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Standby Power

Are you wasting money and power without even being aware of it?

By: Jonathan Z. Kremer

Many consumers are unaware that most of their appliances are actually consuming power while they are switched 'off'. These appliances are drawing power 24 hours a day, 365 days a year, often without one even being aware of it. This power consumption is called "standby power" or "vampire power".

Standby power is used to run timers, clocks, remote controls, and other features on our home electronic devices, which are either working or ready to go the instant we want.

But this also means that these devices use energy even when they're turned off and are not actually being used. Individually, these functions don't consume a lot of electricity in standby mode, but add them together and these loads start to mount up. It is estimated that standby power accounts for approximately 10-15 percent of the average household's annual electricity consumption. In some cases, the cost of the standby power that is consumed by a device during its lifetime exceeds the cost of power used when actually running the device. For example, a typical microwave consumes, over its lifetime, more electricity powering its digital clock than it actually does heating food. Even though it may take 100 times more power to heat the food, the microwave is in standby mode more than 99% of the time. The same holds for many other devices such as TVs and stereos.

Unfortunately, most standby power is not consumed by remote devices and digital clocks, but rather by inefficient power supplies, and unnecessarily energized electronic parts that were inefficiently designed. The manufacturers usually have no concern for wasteful energy consumption nor for the consumer's high electrical bill. As technology advances, the list of devices that make use of standby power is unlimited. Stoves with clocks, A/C units, microwaves, VCRs, battery re-chargers, TV's, cordless phones, computers and computer gadgets, home entertainment centers, cordless tools, to name a few of the overwhelming array of devices that are being bought everyday, each making use of standby power.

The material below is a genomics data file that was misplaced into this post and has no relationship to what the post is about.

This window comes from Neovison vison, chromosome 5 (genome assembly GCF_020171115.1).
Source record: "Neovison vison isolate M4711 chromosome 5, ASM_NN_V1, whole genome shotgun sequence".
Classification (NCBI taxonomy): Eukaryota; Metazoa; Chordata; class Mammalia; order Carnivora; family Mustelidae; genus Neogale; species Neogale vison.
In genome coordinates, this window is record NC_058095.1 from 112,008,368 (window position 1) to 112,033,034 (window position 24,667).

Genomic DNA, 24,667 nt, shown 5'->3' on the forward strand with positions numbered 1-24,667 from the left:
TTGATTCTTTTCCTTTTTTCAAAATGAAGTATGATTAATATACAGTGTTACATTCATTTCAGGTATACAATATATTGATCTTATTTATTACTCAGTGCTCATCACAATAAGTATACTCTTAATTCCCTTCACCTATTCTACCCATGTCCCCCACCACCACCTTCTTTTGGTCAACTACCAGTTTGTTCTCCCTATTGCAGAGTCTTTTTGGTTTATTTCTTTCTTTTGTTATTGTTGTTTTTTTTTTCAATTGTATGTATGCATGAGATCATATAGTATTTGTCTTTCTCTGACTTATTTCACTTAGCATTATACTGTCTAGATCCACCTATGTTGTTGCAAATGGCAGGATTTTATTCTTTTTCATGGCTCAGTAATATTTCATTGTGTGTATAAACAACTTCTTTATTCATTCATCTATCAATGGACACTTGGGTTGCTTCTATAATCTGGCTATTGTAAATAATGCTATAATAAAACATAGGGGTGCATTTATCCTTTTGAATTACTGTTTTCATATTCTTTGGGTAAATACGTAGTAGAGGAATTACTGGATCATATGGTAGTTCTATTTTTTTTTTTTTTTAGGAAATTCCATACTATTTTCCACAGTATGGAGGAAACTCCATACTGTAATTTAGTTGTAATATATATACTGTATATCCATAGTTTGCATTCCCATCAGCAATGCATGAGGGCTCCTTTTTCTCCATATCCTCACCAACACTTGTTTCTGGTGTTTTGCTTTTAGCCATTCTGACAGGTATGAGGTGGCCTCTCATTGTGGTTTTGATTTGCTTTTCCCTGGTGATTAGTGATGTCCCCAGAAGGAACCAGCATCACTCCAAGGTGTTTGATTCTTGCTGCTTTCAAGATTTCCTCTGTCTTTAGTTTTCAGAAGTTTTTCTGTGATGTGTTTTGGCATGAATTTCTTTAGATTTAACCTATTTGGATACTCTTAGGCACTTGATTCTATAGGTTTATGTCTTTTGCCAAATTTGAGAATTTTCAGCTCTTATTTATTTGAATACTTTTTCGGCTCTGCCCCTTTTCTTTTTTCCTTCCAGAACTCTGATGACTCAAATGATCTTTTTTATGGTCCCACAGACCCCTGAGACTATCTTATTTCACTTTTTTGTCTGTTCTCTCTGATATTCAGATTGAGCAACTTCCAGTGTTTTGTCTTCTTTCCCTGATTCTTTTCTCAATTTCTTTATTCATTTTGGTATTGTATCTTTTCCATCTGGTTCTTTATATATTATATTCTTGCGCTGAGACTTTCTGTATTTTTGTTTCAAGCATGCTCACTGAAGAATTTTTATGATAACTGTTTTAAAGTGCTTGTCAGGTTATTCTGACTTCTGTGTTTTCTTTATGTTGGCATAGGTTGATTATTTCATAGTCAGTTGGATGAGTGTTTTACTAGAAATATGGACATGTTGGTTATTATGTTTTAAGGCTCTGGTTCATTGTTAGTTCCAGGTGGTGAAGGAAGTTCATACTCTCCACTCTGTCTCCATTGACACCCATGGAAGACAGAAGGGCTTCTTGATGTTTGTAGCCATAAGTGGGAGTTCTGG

How to reduce standby power consumption

Following are a few simple tips on how to reduce standby power consumption:

  1. Unplug or totally turn off anything that you are not actually using at the time. Turn off your TV from the set itself and not just with the remote.

  2. By using a multi-socket power strip with a switch you can conveniently shut off all the devices used with your computer (such as printer, scanner, speakers...) at the same time, when you are finished using them.

  3. Unplug all transformers and power packs when not in use. Many consumers have brought 110V appliances with them from North America which need transformers in order to be used in Israel (220V). Unfortunately these transformers are usually left plugged in all the time, thus constantly wasting energy.

  4. Newer, better quality appliances are usually better designed and more efficient than their older equivalent. Replacing older "energy sucking" appliances with more efficient ones can reduce standby consumption by up to 75%. When possible, look for appliances that have earned the "Energy Star" - a joint program of the U.S. Environmental Protection Agency and the U.S. Department of Energy, which promotes energy efficient products and practices.

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